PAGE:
If you are responsible for supporting a family or other dependents, a disability that prevents you from working can put stress not only on you but also on your loved ones. Social Security exists to help you take care of yourself and your family, which is why individuals who receive Social Security Disability Insurance (SSDI) may be able to get monthly benefits for their children as well. Drew L. Johnson, P.C. Attorneys at Law can help you understand whether your children are eligible for benefits under SSDI or help any disabled children get their own benefits through Supplemental Security Income (SSI).
Typically, to receive benefits through your SSDI, children must be under 18 years old and unmarried. However, children under 19 who are full-time students can qualify for benefits under certain circumstances, as can adult disabled children who were disabled before age 22. If you are a grandparent with custody of a child and you are responsible for supporting that child, they may also qualify for your SSDI benefits.
Children generally receive 50% of your total SSDI benefit. This amount is NOT subtracted from your monthly benefit. However, the Social Security Administration generally caps total payments to 150%–180% of the disabled individual’s benefits, meaning that if multiple dependents are sharing your benefits, they will be given smaller monthly payments to compensate.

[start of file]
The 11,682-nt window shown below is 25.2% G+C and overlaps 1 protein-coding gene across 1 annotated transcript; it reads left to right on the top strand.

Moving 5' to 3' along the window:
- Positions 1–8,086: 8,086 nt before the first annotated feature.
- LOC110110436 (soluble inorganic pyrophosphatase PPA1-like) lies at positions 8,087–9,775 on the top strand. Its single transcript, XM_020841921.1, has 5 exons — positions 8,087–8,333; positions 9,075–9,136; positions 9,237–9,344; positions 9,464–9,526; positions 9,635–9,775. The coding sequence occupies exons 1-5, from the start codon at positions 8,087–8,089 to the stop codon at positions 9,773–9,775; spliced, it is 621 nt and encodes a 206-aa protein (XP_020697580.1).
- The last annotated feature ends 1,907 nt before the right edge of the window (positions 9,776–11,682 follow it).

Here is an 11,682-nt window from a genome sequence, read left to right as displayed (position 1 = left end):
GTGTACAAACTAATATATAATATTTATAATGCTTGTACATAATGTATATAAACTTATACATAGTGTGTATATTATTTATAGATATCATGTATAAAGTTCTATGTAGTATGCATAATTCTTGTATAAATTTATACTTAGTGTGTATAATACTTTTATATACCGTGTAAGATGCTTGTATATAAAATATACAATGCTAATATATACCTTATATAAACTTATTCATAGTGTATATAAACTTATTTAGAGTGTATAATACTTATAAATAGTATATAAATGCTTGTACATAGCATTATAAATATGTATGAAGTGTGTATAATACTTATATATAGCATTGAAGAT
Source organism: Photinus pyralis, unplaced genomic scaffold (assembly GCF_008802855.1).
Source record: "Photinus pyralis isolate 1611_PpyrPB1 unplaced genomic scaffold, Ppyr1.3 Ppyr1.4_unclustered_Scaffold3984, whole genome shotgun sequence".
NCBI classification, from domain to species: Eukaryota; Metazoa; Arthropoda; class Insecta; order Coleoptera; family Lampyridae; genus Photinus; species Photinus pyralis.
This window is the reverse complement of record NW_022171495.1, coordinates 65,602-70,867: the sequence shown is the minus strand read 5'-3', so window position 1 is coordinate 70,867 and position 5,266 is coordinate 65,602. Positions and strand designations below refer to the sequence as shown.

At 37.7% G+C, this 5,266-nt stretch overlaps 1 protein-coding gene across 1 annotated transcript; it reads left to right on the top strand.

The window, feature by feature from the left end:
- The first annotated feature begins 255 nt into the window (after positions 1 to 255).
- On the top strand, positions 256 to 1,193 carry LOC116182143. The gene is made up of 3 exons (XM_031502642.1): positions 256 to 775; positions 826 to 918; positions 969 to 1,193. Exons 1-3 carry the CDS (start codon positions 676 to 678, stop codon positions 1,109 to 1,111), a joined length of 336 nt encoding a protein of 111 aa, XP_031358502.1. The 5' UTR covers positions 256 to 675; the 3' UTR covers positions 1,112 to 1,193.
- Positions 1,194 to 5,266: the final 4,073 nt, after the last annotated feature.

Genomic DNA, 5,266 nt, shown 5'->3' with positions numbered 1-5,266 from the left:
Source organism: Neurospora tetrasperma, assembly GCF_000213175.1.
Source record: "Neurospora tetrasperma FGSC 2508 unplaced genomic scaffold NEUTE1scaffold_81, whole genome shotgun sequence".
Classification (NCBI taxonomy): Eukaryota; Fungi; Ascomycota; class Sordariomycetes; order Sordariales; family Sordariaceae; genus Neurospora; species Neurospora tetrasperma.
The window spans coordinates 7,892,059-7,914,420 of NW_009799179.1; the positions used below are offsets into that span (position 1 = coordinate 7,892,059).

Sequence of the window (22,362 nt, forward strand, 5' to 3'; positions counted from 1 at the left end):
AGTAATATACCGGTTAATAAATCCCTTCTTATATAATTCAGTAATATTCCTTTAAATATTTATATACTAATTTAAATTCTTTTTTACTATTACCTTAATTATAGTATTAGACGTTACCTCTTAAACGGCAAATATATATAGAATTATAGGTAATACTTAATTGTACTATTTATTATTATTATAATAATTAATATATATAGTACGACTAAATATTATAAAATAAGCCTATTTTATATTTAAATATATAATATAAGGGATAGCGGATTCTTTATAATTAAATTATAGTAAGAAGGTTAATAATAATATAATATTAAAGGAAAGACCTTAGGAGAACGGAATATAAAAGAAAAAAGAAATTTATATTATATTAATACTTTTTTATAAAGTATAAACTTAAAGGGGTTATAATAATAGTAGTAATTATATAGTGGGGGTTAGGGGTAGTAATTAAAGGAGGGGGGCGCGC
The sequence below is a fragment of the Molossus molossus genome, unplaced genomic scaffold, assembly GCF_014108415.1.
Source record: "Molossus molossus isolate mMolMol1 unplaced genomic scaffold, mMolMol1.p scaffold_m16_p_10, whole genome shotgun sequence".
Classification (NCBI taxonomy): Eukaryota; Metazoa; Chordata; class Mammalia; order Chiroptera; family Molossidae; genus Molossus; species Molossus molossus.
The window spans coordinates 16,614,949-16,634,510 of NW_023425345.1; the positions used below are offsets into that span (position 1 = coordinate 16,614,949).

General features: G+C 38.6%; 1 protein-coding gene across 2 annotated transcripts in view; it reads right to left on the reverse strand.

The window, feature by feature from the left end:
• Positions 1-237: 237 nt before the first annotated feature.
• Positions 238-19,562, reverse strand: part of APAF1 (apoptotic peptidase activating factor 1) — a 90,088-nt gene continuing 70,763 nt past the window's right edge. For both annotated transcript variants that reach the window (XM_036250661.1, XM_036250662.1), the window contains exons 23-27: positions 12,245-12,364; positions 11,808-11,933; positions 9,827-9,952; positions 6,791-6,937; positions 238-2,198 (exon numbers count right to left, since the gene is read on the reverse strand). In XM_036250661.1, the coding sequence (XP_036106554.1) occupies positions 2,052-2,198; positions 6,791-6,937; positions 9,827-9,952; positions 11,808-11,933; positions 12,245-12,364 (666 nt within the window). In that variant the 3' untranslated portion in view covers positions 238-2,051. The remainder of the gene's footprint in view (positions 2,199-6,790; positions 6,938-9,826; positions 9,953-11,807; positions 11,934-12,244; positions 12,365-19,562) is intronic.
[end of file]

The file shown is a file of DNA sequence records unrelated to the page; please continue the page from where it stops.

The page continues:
For families where one or both providers are disabled, Social Security benefits can be vital to living happy, healthy lives. At Drew L. Johnson, P.C. Attorneys at Law, we understand how important it is for you to get the most from your Social Security disability benefits. We’ll take the time to understand your situation to develop a strategy to maximize your benefits. With over 40 years of experience, we know exactly what it takes to get you the compensation you need.